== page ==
Folsom Lake College's Online Newspaper
by Eric Paolini
"Part of fear is when dealing with the unknown, if you perceive that unknown as scary. A scary movie is no longer as scary when you know how it was filmed."
Late last Thursday night, and into the next morning, can only be described as surreal. Following the events from Watertown, Massachusetts live was an unparalleled experience. This was due to the combination of fear and unknown and watching how different media organizations and platforms were handling the situation.
My entry into the Boston saga was through Twitter on Monday as pandemonium was being reported from the Boston Marathon. The collective panic, fear, and sadness was bizarrely riveting. The bombings at the finish line were incomprehensible at the time, and to a certain extent, they still are. During this time of unknown, Twitter was a great resource at providing information that had a bit of a calming effect.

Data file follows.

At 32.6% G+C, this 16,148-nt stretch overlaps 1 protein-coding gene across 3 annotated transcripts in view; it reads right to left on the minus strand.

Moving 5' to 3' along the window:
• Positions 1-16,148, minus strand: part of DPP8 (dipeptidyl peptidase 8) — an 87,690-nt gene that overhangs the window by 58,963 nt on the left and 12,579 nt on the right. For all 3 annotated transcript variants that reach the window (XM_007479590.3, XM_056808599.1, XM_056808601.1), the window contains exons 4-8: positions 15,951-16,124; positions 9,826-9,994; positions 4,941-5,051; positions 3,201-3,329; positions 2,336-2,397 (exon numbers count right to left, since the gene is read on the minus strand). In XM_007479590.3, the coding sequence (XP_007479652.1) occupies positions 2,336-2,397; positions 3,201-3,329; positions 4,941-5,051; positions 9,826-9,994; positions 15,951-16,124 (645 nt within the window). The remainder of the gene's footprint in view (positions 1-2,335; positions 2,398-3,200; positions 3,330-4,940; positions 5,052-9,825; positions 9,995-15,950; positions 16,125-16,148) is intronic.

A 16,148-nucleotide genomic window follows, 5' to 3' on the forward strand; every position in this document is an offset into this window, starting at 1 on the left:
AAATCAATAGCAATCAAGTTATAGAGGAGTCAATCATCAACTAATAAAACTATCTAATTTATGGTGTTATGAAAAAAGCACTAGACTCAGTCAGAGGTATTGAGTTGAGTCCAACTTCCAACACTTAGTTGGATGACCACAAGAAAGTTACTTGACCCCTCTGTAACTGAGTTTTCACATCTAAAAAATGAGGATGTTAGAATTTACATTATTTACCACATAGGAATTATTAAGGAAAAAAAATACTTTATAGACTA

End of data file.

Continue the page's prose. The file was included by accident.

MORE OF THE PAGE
The collective worry seemed to be higher given that deaths were in the single digits. I don't mean to trivialize the deaths of innocent victims by any means. The death of an innocent person is terrible, especially when it was intentional. But my point is, the tragicness seemed to be on a level with dozens of deaths.
I find information to be calming. Part of fear is when dealing with the unknown, if you perceive that unknown as scary. Information uncovers the unknown. A scary movie is no longer as scary when you know how it was filmed.
By the time Thursday came, a little more knowledge was available about the marathon bombing. We knew what the two suspects looked like. Be that as it may, the bombing was surrounded with mystery. A mystery that hasn't really left the case because then even crazier reports were coming from Watertown, Massachusetts.